Certain albums resonate with me. Often, it’s the setting I associate with these records that entrenches the music in my core memory. The music is important in isolation, of course, but the association with life events cements certain records into the root system.
The email came to me courtesy of Brent Butterworth, who until recently was our go-to guy for headphones. “I can’t do anything with this, but it’s super-cool and I figured you might want to write about it.” The pitch Brent forwarded was a press release describing how Vinyl Moon, a company that each month releases a unique LP of mixed new music along with nifty original artwork, is now providing an augmented reality (AR) visualization of their experience.
Right from the very first audio-industry show I attended with SoundStage!, the 2001 Son et Image show in Montreal (now called Montreal Audiofest), I found myself extremely dissatisfied with the music at these events, both in terms of what exhibitors would play and showgoers would request. How can you possibly gauge a system by listening to a solo flute? And why would anyone wish to inflict it on a room full of strangers?
“You need to harden up,” SoundStage! editor-in-chief Jeff Fritz told me a few years back. At the time I was complaining about the rigors of reviewing. My complaint at the time possibly centered on having to move a heavy amp. Or maybe it was because I had to actually visit the post office to mail a component. I forget the exact scenario.
I don’t visit stereo stores very often. As a reviewer, gear ships to me, so I don’t need to scratch the itch to visit stores to see new stuff. Another reason is that, when I do walk into a store, I feel vaguely guilty. The salesman is trying to earn a living—he’s trying to sell product, and I’m most definitely not buying, so it seems wrong for me to take up his time.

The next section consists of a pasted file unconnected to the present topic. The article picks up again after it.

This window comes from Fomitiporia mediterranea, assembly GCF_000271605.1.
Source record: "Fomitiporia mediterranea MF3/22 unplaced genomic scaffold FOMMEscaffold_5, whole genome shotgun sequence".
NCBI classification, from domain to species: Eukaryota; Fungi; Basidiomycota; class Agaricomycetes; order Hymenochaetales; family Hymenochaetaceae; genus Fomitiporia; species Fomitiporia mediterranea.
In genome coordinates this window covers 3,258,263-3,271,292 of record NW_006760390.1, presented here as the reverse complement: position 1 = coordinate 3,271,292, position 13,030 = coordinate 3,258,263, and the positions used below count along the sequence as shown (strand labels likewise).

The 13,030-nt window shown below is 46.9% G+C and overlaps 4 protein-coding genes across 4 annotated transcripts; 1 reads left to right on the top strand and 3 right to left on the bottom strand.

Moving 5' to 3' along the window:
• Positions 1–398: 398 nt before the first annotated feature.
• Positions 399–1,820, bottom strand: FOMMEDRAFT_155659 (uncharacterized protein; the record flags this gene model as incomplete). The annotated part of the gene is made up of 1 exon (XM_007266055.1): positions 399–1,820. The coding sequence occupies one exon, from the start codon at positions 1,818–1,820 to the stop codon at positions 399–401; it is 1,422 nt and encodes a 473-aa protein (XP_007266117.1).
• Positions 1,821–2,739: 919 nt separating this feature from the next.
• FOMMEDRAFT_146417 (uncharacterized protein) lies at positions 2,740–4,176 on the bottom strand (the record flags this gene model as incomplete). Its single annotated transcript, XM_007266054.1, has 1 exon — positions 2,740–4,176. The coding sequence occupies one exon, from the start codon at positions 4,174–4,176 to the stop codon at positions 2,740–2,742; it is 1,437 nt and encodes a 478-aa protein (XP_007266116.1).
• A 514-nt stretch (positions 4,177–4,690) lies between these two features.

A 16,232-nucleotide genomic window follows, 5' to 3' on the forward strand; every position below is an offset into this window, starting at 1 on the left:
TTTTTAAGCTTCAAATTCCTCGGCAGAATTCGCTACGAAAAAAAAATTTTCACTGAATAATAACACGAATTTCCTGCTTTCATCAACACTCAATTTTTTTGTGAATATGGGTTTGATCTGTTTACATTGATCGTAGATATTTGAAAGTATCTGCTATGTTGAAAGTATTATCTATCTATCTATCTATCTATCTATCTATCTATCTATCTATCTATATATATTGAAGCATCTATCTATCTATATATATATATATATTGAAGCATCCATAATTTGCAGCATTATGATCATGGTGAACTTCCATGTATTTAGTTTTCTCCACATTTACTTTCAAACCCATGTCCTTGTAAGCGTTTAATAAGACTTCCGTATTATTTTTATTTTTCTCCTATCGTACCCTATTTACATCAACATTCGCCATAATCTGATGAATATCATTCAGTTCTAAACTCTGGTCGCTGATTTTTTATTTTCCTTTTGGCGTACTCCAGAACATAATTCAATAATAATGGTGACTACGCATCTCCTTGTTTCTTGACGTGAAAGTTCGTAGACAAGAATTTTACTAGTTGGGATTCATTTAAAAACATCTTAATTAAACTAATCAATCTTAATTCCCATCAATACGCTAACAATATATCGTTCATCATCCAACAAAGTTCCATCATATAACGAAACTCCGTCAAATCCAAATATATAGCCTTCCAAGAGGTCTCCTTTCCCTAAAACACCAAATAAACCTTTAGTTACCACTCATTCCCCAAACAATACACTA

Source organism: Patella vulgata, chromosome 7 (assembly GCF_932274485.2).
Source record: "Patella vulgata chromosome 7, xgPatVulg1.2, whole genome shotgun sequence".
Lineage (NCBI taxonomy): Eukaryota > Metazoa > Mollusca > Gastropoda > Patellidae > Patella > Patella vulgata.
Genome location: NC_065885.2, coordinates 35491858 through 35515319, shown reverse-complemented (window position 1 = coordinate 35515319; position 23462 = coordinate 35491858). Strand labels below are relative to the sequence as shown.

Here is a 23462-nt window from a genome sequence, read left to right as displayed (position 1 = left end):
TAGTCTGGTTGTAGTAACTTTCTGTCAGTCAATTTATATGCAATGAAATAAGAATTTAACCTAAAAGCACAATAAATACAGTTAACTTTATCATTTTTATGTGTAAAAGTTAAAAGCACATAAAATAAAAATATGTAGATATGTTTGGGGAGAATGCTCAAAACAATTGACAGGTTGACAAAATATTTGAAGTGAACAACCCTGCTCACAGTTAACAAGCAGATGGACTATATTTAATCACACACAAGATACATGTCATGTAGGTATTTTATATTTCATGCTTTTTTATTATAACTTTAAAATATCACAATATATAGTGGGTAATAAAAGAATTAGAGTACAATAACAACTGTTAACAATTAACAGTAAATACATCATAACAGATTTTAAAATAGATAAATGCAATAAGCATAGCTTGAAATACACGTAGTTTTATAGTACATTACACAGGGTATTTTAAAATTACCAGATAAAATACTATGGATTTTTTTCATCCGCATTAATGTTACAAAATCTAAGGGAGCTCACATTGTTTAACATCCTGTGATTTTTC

It’s a cruel joke. It’s the gods laughing at us. The lovers of LPs—I hesitate to call us record collectors—are the most tightly wound subcategory of audiophiles. We fuss and obsess over the tiniest variations in cartridge alignment, hundredths of a gram in tracking force, single degrees of VTA. And the irony of it is we’re subject to—at the mercy of—the smallest, invisible particles of dirt lodged into record grooves. We can clearly hear dirt and contaminants that we can’t even see.
Just recently, I received two fairly large boxes courtesy of FedEx. In and of itself, this is not a newsworthy happenstance, as non-Amazon packages arrive at the Thorpe residence with some frequency. Frequent deliveries are the blessing and the curse of the reviewer. Being a fairly materialistic male—or a gear whore, as my friend Neil calls me—the blessing part is obvious. I just loves me some box opening. The curse? Well, each component that arrives also has to leave, so I can’t just rip everything open like my daughter does on Christmas morning. No, I have to note the orientation of each bag, document, piece of foam and wire, and remember how everything fits together. I learned my lesson years ago, and now I take photos of each step of the unboxing so I can reassemble it all when it’s time to return the product to the manufacturer or distributor.
My neighbor and fellow audiophile, Ron, let slip that he had a busted Shelter 901 cartridge sitting in a box. Seems that the cleaning lady was dusting his turntable a bunch of years ago, and she got a little too aggressive with the cloth. Ripped the cantilever clean off.
About 40 years ago, I used to hang out at the Harkness house after school. It was the kind of place I want my daughter to be able to hang out in when she gets into her teenage years—a house full of creativity, music, art, and positive energy. There were five siblings, one of whom is still an extremely close friend and another who is now the musician known as Harkness.